"Pull, pull, my fine hearts-alive; pull, my children; pull, my little ones," drawlingly and soothingly sighed Stubb to his crew, some of whom still showed signs of uneasiness. "Why don't you break your backbones, my boys? What is it you stare at? Those chaps in yonder boat? Tut! They are only five more hands come to help us never mind from where the more the merrier. Pull, then, do pull; never mind the brimstone devils are good fellows enough. So, so; there you are now; that's the stroke for a thousand pounds; that's the stroke to sweep the stakes! Hurrah for the gold cup of sperm oil, my heroes! Three cheers, men--all hearts alive! Easy, easy; don't be in a hurry-- don't be in a hurry. Why don't you snap your oars, you rascals? Bite something, you dogs! So, so, so, then:--softly, softly! That's it--that's it! long and strong. Give way there, give way! The devil fetch ye, ye ragamuffin rapscallions; ye are all asleep. Stop snoring, ye sleepers, and pull. Pull, will ye? pull, can't ye? pull, won't ye? Why in the name of gudgeons and ginger-cakes don't ye pull?--pull and break something! pull, and start your eyes out! Here," whipping out the sharp knife from his girdle; "every mother's son of ye draw his knife, and pull with the blade between his teeth. That's it--that's it. Now ye do something; that looks like it, my steel-bits. Start her-- start her, my silverspoons! Start her, marling-spikes!"
Stubb's exordium to his crew is given here at large, because he had rather a peculiar way of talking to them in general, and especially in inculcating the religion of rowing. But you must not suppose from this specimen of his sermonizings that he ever flew into downright passions with his congregation. Not at all; and therein consisted his chief peculiarity. He would say the most terrific things to his crew, in a tone so strangely compounded of fun and fury, and the fury seemed so calculated merely as a spice to the fun, that no oarsman could hear such queer invocations without pulling for dear life, and yet pulling for the mere joke of the thing. Besides he all the time looked so easy and indolent himself, so loungingly managed his steering-oar, and so broadly gaped-- open-mouthed at times--that the mere sight of such a yawning commander, by sheer force of contrast, acted like a charm upon the crew. Then again, Stubb was one of those odd sort of humorists, whose jollity is sometimes so curiously ambiguous, as to put all inferiors on their guard in the matter of obeying them.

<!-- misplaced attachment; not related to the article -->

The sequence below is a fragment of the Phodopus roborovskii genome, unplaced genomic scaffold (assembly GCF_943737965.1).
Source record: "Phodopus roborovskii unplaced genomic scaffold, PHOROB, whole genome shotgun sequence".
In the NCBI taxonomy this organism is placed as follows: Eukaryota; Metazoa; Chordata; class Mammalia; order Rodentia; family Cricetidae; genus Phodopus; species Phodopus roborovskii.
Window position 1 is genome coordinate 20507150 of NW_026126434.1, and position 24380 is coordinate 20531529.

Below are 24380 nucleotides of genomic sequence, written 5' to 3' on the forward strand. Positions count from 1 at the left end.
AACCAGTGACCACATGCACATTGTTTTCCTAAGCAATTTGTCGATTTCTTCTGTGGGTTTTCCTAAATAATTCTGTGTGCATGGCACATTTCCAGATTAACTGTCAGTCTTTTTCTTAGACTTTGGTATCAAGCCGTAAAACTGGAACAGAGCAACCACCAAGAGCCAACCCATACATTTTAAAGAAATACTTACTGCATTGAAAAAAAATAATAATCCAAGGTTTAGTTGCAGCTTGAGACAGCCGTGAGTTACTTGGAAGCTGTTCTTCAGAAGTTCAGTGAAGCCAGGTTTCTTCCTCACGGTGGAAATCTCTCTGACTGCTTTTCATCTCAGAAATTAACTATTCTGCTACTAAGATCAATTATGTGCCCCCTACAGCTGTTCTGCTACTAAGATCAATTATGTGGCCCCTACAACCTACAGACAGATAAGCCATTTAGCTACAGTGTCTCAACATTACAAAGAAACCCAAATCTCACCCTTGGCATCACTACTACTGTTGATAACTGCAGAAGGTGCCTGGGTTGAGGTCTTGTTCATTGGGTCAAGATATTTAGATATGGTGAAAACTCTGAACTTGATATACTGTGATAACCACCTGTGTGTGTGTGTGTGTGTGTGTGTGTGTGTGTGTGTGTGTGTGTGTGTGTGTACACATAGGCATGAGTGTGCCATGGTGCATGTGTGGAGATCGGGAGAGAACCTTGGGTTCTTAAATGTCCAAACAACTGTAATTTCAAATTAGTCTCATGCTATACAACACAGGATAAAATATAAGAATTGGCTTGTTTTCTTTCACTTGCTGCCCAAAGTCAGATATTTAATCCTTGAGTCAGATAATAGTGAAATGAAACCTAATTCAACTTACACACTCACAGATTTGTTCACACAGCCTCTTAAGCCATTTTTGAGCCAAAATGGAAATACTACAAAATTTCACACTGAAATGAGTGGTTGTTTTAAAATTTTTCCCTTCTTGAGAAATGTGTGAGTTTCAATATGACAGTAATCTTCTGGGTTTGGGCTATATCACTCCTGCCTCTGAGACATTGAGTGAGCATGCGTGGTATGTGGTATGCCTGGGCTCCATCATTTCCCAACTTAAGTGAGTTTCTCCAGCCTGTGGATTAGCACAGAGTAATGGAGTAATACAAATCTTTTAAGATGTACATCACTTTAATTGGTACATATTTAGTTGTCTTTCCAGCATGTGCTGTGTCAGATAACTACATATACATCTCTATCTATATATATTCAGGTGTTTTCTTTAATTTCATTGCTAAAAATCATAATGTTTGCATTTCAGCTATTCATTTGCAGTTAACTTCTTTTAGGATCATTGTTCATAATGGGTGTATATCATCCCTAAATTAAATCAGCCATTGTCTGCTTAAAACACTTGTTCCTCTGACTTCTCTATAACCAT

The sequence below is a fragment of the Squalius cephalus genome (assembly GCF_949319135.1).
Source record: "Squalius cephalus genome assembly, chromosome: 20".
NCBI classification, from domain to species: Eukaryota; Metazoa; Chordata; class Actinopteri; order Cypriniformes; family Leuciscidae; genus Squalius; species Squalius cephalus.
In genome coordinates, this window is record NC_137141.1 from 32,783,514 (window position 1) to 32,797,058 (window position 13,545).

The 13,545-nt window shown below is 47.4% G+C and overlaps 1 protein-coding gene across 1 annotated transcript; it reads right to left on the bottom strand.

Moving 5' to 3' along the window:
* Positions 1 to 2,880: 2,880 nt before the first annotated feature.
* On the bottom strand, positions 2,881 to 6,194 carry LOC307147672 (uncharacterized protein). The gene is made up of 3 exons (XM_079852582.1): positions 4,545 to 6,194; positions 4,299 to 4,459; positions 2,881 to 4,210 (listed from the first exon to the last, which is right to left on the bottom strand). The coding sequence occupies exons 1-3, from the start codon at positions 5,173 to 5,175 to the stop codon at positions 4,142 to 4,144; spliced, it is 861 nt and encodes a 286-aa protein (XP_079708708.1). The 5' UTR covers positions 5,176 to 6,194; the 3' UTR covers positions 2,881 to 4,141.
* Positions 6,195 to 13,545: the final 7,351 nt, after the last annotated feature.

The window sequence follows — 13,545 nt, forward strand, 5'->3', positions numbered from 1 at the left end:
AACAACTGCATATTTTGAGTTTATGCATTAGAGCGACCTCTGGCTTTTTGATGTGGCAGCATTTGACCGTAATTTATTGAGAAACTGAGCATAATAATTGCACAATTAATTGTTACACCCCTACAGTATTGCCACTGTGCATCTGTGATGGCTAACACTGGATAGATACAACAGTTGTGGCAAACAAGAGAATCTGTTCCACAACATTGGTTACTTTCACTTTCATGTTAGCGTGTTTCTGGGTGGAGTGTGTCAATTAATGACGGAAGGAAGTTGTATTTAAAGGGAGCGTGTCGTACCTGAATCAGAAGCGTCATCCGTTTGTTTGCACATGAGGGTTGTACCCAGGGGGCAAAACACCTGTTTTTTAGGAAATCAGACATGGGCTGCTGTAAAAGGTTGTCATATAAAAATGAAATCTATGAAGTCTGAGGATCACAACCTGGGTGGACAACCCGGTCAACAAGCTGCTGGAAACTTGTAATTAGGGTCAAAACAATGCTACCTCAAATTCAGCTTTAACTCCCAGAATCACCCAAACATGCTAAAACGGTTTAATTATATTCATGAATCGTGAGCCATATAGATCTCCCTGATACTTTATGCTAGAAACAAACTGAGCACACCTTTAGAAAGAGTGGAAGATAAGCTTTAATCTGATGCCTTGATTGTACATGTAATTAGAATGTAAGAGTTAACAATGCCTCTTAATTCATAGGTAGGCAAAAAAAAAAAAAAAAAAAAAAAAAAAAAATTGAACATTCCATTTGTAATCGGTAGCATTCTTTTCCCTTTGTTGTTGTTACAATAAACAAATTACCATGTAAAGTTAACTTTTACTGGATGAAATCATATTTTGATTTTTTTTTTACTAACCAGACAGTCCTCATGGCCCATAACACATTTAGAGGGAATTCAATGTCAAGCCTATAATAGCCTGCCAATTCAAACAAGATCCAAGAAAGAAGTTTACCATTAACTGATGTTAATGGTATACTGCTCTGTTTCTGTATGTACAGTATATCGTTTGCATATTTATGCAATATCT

It's a remarkable achievement, in the middle of an action sequence (the maritime equivalent of a car chase), to bring out the subtle interplay of "fun and fury" in Stubb's tone. Almost any other author would have all the boat captains simply yelling "Go! Pull! Faster!" at their crews, and we readers would likely think that was fine. This is not the time for individuation. But the more I think about Stubb's use of "curiously ambiguous" humor to motivate his crew, the more realistic it seems.
This is one of those times when I'm reading a novel and feel certain that some actual experience of the author's is breaking through the fictional veil. Occasionally that is a bad feeling--as if the author has failed to sufficiently distance himself from that experience, so it sticks out in the narrative as a kind of unpolished lump. But here, I'm just sensing Melville's extremely close attention to real human behavior. He's not just observing Stubb's tone, but the practiced skill with which he deploys it; we understand how Stubb has, over many years, honed the fun / fury contrast to the precise razor's edge that will get the results he wants. The tone is as precariously balanced as the whale boats, and its goal is to keep the men off balance. Stubb knows that off-balance men are obedient men. They get and appreciate his humor (in what, after all, is a life-threatening situation), but they, like the reader, sense its oddness in this context. They obey him not out of fear of punishment, but of the unknown. Perhaps he is not quite in his right mind; but they have no way of knowing, and they are in no position to try to find out.
In a sense we have here the Pequod in miniature, but instead of Ahab at the helm (he is commanding his own whale boat at the same time as Stubb), we have someone else. Stubb is strange in a different way from Ahab: less threatening, perhaps, and more cunning...but when one's in the middle of a roiling sea, harpoons flying, do those distinctions really matter? Everyone, Melville seems to suggest, is under the sway of these odd, complex, funny and furious forces whose motives we can never quite discern. We obey these forces because we can't make sense of them.
This whole scene also just seems like a slightly more watery version of the typical workplace. The boss in Office Space, for instance, is also a manipulator. Of course he's portrayed as the devil, whereas Stubb's more ambiguous; and the boss is passive-aggressive where Stubb is over-the-top aggressive. Still, both have crafted a distinctive style of verbal manipulation ("Um...yeah...I'm gonna need you to come in on the weekend...") that makes their characters indelible.
So the take-away for this week is to think about how people in real life manipulate others, and how complex those strategies of manipulation can be. We can translate those interactions into our fiction, showing both sides of the equation: how one character deploys verbal power, and how and why others react to it.